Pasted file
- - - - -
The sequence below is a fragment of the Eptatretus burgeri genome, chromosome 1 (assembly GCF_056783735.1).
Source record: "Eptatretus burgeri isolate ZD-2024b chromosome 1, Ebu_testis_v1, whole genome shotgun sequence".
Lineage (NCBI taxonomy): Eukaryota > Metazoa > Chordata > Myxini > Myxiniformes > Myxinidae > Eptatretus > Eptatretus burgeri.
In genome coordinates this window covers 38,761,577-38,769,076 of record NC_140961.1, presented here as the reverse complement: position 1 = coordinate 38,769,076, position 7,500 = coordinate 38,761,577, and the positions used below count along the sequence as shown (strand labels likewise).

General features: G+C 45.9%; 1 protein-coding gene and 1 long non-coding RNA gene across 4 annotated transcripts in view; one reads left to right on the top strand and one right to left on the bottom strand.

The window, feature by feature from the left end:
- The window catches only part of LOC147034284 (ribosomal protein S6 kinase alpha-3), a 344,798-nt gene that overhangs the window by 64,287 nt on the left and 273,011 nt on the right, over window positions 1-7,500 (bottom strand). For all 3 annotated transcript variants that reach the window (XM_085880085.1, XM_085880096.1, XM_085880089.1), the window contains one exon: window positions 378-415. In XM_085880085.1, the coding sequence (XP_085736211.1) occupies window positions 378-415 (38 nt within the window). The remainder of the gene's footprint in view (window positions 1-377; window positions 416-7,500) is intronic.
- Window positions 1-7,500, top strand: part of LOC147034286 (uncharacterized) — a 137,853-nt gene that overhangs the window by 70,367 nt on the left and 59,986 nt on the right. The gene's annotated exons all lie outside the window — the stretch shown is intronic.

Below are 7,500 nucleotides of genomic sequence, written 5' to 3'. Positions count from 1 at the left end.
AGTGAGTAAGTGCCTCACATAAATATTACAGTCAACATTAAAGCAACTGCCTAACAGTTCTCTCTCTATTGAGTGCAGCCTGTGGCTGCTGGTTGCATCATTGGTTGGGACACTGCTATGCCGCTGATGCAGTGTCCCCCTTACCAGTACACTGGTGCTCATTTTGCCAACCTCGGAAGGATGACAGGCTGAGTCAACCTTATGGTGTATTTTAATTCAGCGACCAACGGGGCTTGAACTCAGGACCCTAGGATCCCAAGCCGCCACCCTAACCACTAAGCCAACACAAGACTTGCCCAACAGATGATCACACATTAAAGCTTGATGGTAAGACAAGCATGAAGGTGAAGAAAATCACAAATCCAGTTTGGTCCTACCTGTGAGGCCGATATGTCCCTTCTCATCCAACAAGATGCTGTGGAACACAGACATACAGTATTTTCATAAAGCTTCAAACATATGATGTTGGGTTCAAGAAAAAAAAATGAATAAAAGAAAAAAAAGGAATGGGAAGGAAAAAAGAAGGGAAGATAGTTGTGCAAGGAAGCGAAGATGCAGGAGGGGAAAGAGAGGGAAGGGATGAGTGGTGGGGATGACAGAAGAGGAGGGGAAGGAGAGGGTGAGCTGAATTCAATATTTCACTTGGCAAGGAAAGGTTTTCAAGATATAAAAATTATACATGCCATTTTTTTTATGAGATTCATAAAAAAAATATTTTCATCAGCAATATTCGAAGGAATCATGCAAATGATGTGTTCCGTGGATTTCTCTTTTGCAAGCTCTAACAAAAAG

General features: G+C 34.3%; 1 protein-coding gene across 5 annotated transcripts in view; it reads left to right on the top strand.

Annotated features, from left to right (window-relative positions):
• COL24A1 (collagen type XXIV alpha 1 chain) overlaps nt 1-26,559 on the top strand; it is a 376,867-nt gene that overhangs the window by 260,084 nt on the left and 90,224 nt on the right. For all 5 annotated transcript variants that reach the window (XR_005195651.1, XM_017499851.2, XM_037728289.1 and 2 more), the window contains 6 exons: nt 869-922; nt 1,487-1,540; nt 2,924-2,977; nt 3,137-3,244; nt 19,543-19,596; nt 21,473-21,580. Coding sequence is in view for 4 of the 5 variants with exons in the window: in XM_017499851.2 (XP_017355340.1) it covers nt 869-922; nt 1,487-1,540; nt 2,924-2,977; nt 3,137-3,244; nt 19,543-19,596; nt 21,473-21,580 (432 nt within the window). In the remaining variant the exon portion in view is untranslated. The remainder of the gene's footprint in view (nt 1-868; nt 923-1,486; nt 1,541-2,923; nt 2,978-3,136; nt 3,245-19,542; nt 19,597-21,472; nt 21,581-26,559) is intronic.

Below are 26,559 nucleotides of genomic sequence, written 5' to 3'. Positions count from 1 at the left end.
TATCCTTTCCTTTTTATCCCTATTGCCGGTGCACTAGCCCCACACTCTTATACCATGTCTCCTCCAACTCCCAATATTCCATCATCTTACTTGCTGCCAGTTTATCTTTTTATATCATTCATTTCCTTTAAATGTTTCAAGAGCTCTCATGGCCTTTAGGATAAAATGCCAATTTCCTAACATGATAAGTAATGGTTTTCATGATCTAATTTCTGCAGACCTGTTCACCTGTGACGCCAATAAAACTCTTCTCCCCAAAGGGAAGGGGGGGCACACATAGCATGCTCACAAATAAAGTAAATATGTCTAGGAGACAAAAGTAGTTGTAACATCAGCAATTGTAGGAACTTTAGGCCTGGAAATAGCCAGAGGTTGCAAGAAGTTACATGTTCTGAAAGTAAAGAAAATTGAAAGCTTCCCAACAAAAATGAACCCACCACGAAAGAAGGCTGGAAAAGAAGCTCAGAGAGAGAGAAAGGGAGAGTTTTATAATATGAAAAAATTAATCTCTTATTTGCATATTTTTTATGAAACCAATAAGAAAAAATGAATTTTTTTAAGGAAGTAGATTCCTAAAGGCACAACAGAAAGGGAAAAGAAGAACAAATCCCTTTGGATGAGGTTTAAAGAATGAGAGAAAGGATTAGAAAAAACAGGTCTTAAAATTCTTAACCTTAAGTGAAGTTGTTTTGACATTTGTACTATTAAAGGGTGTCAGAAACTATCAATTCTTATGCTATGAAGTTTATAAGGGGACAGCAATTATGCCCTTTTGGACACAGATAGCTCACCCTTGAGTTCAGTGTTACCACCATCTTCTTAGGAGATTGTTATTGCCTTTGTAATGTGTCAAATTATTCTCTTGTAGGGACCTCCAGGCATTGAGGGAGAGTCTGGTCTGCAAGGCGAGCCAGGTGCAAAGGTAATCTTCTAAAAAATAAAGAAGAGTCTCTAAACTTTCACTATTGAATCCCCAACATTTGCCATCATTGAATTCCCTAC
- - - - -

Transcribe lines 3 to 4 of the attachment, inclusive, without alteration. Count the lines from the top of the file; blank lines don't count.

Lineage (NCBI taxonomy): Eukaryota > Metazoa > Chordata > Myxini > Myxiniformes > Myxinidae > Eptatretus > Eptatretus burgeri.
In genome coordinates this window covers 38,761,577-38,769,076 of record NC_140961.1, presented here as the reverse complement: position 1 = coordinate 38,769,076, position 7,500 = coordinate 38,761,577, and the positions used below count along the sequence as shown (strand labels likewise).